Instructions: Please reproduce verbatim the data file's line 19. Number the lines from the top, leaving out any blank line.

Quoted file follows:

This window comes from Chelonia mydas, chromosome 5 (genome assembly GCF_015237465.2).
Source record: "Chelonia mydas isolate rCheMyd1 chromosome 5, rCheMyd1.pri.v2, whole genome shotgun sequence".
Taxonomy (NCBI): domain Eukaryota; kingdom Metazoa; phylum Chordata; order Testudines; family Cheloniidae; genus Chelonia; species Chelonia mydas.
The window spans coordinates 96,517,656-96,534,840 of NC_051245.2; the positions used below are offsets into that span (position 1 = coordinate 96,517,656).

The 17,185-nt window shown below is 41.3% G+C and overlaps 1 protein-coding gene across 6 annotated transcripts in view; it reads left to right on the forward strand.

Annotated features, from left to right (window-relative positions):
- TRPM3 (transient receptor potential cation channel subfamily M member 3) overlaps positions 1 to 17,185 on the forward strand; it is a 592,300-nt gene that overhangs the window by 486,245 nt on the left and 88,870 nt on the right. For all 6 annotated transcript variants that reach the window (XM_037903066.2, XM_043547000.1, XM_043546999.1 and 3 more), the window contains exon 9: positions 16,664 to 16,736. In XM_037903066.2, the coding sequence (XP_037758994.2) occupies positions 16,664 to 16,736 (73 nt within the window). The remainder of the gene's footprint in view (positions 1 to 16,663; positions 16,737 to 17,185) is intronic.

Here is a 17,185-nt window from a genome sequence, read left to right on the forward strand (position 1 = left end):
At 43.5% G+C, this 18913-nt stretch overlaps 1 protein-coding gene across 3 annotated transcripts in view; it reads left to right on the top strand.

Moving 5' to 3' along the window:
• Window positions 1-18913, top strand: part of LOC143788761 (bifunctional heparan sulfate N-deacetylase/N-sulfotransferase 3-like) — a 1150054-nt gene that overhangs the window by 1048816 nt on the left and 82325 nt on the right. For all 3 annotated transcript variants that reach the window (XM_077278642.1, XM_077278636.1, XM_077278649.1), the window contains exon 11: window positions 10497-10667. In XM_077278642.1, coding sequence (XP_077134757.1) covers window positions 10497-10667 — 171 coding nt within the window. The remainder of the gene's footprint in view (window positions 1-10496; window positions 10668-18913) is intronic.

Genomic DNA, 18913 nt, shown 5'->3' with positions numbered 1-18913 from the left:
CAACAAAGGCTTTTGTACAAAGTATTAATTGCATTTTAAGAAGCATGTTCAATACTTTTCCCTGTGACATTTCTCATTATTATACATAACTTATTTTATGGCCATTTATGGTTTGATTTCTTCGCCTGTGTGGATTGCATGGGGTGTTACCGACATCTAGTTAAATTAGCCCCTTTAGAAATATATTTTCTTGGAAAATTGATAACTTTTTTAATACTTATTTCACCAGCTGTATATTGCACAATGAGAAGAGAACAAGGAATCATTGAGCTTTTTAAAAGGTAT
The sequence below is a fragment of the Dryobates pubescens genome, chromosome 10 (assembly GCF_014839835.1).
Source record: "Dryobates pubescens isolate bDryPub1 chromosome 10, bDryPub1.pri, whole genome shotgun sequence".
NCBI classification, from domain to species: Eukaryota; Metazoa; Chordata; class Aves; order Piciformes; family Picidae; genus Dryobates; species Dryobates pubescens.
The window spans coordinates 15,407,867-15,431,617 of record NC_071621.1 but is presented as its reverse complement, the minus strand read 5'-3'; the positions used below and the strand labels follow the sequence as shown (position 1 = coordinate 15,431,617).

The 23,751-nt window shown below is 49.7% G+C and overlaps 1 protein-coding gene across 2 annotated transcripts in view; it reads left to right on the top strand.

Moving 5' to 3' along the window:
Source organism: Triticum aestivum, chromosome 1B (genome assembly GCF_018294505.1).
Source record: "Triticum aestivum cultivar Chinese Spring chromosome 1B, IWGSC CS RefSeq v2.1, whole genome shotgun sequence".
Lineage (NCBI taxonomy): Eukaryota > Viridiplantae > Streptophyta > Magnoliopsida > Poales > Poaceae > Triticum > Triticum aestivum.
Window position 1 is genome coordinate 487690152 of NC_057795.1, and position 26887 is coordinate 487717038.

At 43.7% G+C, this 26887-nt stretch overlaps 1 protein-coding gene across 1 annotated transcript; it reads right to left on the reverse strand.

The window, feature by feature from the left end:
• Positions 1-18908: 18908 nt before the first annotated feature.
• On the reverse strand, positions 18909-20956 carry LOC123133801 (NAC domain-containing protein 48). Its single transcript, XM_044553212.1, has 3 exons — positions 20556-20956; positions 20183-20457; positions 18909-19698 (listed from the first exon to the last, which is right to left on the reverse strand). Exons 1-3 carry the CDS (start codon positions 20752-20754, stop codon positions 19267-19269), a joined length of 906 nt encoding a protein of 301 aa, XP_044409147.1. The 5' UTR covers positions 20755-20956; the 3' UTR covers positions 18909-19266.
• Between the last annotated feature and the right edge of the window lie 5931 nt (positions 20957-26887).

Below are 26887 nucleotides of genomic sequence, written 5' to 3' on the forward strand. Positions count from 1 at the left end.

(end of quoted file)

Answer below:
Moving 5' to 3' along the window: